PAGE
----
The extent to which solar-powered vehicles reduce carbon dioxide emissions depends on variables such as the carbon intensity of the local grid, driving patterns and solar radiation. Entering the market requires the technical optimization of solar electricity, but also of vehicles.
To some extent, solar-powered vehicles replace grid or charging station electricity with their own solar electricity. This offers users benefits in terms of reduced CO2 emissions (in most countries), cost savings and reduced grid charging frequency, as well as “subtle” benefits in terms of autonomy and independence.
The majority of PV vehicle development is passenger car-based projects, particularly short-distance commuting vehicles, ultra-lightweight vehicles and high-performance vehicles, where silicon-based cells are the most common technology used. However, PV power can also be considered for auxiliary components such as air conditioning systems, refrigerators and heating systems in heavier commercial vehicles such as truck trailers, delivery vans and buses. In these latter applications, solar power often helps reduce fuel consumption, which seems like a compelling proposition economically.
Case studies on the reduction of CO2 emissions from solar-powered passenger cars have been conducted in Japan and the Netherlands, and have shown that the benefits of solar-powered vehicles depend on variables such as driving style, the amount of solar radiation available to the vehicle, the vehicle. efficiency, battery size, installed PV capacity and use of the PV resource. A reduction in emissions of about 220 kg CO2-eq/year has been observed especially during long driving trips in Japan; However, the reduction of CO2 emissions depends on the carbon intensity of the local network and varies from country to country. To highlight these differences, IEA PVPS Task 17 researchers have assessed the expected environmental benefits of solar-powered vehicles in different cities (see Figure 1).
Figure 1: Comparison of CO2 emissions in each location with and without solar power
In most cases, CO2 emissions are reduced during vehicle operation with built-in solar power. However, in countries with low-carbon grid energy (see Bern (Switzerland) and Paris (France) in Figure 1), embedded CO2 based on PV module manufacturing may lead to slightly higher lifetime emissions. State-of-the-art well-integrated PV technologies, such as curved, flexible and lightweight PV modules, in addition to more efficient PV technologies and longer PV component life, increase PV production and reduce embedded emissions. The expected higher solar power efficiency in the future will enable even more efficient solar power vehicles.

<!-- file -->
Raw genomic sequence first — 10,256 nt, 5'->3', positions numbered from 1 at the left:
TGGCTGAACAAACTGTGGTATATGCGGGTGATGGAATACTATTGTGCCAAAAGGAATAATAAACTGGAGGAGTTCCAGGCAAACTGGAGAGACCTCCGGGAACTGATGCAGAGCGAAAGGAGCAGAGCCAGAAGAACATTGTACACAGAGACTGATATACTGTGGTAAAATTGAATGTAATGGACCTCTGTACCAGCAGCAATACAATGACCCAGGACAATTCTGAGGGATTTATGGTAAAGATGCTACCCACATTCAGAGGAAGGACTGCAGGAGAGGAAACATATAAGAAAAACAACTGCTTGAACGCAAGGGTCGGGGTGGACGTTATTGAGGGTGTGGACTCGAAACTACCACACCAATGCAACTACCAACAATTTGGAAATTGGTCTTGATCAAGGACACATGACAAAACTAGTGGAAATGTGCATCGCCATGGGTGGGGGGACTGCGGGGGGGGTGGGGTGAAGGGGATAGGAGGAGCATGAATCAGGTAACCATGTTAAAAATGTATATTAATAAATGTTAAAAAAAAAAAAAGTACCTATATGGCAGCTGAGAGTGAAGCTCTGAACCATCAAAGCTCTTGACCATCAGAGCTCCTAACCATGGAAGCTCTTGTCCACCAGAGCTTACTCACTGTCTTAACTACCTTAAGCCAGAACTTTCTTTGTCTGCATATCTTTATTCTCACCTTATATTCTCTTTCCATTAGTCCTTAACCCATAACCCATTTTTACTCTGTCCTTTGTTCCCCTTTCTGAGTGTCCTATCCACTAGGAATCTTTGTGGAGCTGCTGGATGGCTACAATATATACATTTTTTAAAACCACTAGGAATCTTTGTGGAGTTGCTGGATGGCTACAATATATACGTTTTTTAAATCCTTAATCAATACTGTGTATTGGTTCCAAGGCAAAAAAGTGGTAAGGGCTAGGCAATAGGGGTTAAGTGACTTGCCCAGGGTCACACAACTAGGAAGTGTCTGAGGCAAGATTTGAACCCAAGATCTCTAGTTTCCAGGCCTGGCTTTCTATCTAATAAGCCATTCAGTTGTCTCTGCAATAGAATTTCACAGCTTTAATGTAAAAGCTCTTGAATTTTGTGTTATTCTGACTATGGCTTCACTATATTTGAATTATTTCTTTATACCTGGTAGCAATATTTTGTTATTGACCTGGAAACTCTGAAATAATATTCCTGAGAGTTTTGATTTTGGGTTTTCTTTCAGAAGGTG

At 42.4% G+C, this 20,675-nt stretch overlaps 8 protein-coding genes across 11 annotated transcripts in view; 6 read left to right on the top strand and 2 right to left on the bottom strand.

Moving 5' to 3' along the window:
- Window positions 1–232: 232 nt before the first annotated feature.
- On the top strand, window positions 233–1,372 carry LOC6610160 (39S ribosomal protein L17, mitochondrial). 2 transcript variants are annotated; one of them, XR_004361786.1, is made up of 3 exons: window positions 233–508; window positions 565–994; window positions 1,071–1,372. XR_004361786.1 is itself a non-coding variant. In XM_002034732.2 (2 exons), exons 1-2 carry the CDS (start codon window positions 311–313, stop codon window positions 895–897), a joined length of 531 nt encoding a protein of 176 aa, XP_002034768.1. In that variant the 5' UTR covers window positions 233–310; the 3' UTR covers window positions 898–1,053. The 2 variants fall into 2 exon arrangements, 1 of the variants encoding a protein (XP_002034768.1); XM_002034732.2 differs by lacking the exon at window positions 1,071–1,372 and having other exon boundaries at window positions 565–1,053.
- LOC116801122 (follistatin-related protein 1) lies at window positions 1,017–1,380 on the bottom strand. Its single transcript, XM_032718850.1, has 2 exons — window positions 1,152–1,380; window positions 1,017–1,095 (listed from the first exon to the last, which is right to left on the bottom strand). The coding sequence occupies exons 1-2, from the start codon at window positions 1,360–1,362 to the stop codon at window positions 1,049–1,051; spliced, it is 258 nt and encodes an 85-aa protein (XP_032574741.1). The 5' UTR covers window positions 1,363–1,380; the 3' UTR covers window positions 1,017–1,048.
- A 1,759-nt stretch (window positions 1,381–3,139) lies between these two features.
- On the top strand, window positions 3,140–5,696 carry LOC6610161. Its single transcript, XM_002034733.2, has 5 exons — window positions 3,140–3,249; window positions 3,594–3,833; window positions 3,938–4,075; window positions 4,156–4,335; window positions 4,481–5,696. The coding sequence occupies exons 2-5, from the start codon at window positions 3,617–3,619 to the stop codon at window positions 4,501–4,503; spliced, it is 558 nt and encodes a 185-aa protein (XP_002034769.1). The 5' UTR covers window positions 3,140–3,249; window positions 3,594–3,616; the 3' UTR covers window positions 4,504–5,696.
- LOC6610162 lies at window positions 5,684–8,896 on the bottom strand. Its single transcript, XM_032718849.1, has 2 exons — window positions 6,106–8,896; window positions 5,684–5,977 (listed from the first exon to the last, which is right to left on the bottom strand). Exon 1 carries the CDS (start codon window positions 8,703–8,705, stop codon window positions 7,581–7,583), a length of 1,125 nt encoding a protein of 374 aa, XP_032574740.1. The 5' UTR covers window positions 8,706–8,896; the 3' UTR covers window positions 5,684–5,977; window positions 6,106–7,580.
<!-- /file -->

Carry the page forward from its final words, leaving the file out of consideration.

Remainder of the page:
The total and relative decrease in charging frequency in different locations is directly proportional to the amount of solar energy produced (see Figure 2).
Figure 2: Comparison of total long-distance vehicle charging frequency (left axis) and relative reduction in charging frequency (right axis) for a simple 15 km commuting profile
As shown in Figure 2, without PV the charging frequency is very similar in all cities. With PV, places with higher radiation power – Canberra, Madrid and Rabat – see the greatest reduction in charging frequency, as solar power adds more of the required driving energy.
Current issues in the implementation of solar-powered vehicles
PV modules integrated in vehicles are tested and classified according to two standards: as a photovoltaic system and as an external electrical component of the vehicle. Compared to standard home solar systems, which are installed in such a way as to avoid shading in the installation, car roof solar modules are often shaded and not oriented to optimize the use of solar energy.
PV-powered vehicles can be optimized by taking into account solar radiation, vehicle efficiency, battery capacity and PV system efficiency. The surplus electricity produced could be fed into the grid or used in buildings connected to it.
In order to exploit the market potential of PV-powered vehicles, the expected benefits should be further validated and evaluated in terms of energy and environmental aspects as well as the user perspective. The results form a solid basis for discussions with stakeholders, such as car companies and decision-makers.
This article is part of the IEA’s PVPS program monthly column. It was facilitated by IEA PVPS Task 17 – PV & Transport. More information can be found in the Task 17 report: PV Powered Electric Vehicle Charging Stations – Preliminary Requirements and Feasibility Conditions.
Keiichi Komoto and Bettina Sauer